Joshua Flores | Bioresource Research | McMinnville, OR | Sophomore

STEM Leader Program

First generation college student

A Whole Body Approach

I chose my major on the basis of it being different and unique. Ever since I was young, being unique was what I strived for. When others would negatively talk about school, I would contradict their thoughts. When some hated the broccoli served at lunch, I would add more to my plate. Although not everything I did as a child was against the societal norm of kids, a lot of it was. So when presented with a major in the sciences that most don’t follow, I was all for it.

I hope my studies and future research in bioenergy will help cut the use of fossil fuels out of the world's diet. To demonstrate how I view this, if we were to compare the structure of the ecosystem to that of a human body, we could conclude that the system would run best when it was nourished by foods higher in nutrients than calories; the result being a healthier, more holistic organism. Take, for example, a human who consumes a diet of processed foods will find their caloric intake high, while their body is falling short on protein and nutrient intake. For the Earth to maintain proper functionality, it needs proper maintenance. I see a world that is full of life, energy, and vigor; this dream is only achievable through feeding our shared planet what it needs, not what is easiest. I want to find what will feed the planet the whole scope of what it needs with no junk.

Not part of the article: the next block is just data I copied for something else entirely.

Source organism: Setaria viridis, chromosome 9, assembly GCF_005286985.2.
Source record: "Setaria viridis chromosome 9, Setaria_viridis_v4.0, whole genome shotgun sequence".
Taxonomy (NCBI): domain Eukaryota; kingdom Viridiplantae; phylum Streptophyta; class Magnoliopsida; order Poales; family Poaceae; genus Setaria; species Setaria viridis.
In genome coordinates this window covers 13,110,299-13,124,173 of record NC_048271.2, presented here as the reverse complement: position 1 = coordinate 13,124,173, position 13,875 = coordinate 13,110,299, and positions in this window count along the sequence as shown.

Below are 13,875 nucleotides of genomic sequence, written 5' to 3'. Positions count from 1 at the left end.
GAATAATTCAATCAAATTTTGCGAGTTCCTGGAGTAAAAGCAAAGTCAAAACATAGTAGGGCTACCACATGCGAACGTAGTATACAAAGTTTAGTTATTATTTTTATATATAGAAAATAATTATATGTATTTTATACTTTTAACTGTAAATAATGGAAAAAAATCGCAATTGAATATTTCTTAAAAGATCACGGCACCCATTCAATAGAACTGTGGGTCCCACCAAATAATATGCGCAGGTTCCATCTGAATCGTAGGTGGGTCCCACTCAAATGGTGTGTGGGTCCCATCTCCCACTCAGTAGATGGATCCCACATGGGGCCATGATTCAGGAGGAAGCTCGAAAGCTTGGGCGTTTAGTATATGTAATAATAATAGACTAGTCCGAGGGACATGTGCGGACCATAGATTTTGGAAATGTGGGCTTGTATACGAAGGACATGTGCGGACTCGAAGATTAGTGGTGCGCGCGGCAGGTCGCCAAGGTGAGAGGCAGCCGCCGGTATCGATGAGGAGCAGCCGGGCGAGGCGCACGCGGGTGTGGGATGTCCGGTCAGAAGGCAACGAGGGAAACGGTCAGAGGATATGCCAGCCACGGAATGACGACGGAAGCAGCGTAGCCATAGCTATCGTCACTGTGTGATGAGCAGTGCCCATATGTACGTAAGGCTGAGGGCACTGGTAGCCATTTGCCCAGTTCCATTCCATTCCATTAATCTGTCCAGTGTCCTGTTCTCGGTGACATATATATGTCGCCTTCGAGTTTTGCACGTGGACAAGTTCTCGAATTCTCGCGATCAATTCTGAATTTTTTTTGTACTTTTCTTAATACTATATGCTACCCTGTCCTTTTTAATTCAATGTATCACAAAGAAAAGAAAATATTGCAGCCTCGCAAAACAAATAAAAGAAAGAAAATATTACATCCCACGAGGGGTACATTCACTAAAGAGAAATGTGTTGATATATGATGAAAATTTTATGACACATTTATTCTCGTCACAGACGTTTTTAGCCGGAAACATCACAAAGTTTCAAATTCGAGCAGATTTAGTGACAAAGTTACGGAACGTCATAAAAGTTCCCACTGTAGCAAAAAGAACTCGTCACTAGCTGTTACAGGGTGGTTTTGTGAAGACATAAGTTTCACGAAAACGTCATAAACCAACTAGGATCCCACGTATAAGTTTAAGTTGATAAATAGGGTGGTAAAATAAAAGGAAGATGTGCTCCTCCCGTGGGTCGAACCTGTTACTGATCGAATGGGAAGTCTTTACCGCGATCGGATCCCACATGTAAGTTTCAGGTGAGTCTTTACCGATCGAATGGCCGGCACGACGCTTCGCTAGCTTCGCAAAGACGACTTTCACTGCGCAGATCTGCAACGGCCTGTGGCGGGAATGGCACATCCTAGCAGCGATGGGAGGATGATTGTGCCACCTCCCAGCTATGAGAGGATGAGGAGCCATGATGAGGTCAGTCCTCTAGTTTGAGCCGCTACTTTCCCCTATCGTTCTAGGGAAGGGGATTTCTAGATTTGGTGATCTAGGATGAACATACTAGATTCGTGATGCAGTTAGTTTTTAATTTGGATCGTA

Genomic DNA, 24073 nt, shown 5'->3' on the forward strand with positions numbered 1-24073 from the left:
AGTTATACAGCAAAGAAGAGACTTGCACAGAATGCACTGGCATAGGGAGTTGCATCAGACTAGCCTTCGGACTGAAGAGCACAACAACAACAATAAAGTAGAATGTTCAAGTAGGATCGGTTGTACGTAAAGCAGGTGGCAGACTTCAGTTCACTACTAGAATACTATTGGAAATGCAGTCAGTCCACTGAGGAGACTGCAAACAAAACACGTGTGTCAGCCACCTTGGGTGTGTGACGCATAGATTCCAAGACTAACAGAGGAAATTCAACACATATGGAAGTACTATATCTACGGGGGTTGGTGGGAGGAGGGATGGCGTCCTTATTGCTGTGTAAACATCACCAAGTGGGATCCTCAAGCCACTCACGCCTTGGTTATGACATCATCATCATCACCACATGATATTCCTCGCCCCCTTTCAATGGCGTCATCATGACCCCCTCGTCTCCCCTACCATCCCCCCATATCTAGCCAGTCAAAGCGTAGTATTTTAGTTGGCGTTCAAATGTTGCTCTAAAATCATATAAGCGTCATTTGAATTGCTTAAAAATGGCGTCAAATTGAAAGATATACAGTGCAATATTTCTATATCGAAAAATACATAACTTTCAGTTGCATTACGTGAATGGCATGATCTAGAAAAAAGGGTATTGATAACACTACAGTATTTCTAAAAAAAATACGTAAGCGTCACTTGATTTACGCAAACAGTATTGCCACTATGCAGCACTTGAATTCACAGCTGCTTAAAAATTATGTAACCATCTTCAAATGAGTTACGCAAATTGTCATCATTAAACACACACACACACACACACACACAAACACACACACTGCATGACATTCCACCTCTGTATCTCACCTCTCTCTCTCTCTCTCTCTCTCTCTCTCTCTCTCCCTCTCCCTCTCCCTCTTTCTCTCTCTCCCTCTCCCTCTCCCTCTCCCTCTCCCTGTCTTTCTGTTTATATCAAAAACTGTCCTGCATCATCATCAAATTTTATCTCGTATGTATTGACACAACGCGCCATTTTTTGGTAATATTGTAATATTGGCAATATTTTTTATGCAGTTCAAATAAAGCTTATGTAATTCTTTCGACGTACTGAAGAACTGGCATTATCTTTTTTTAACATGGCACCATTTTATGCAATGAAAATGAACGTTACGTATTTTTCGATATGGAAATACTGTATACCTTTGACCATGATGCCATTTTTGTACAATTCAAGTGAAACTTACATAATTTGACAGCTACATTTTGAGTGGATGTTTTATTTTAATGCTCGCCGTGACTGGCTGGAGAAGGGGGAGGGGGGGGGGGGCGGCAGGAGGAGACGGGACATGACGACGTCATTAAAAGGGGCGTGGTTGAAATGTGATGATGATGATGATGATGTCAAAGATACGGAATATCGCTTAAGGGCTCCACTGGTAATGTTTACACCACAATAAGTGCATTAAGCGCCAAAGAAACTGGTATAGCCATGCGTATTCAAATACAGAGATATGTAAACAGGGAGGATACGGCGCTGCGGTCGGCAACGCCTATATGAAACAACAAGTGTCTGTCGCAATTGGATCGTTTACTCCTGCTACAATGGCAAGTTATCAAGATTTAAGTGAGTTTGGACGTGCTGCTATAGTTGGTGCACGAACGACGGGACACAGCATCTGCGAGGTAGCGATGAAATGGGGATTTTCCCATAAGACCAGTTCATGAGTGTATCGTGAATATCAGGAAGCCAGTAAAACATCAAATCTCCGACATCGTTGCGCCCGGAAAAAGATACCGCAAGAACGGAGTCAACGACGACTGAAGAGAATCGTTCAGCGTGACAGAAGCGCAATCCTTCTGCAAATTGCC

Notes from the Lab

During my freshman year I applied to the STEM Leaders program and was accepted. This program allowed me to seek internship opportunities in a lab under a mentor. I wound up in a lab working with CRISPR (Clustered Regularly Interspaced Short Palindromic Repeat) and PCR ("polymerase chain reaction") technology that sought to enlist a gene into poplar trees that would disrupt their reproductive capabilities. My job within the lab was to extract DNA samples, run them through a PCR machine, and analyze whether or not the gene form reproduction was taken on by the tree.

It being my first time in a lab, I learned a lot through mistakes and my mentor. To his credit, my mistakes were more learning experiences than mistakes I should have felt failure in. Due to this, I say the most valuable part of my stay in the lab was the connection I made with my mentor. This allowed me to ask as many questions as I could without feeling like a pest that would not leave his side. He made sure to foster my curiosity with answers that not only satisfied my requests but went further and challenged my thinking. Many aspects of the job could have easily been more valuable, such as learning how to run a PCR machine, or being able to analyze gel matrices. Yet what stuck with me the most was having a connection with a mentor that was supportive and fostered creative questions. Thinking was the best way to get an experience that fully encompassed what it meant to work in a research laboratory.

The most fun I had associated with the lab was telling everyone about the work I was doing. I was eager to share with anyone and everyone what felt to me to be the pinnacle of cool: my trials and tribulations in a research lab at OSU. I would go on for too long sometimes and share more than what was socially required for a get-together with a friend. Telling friends and family what I was doing made me feel empowered, brave, and strangely like I was 35 with a masters degree and doing my own research.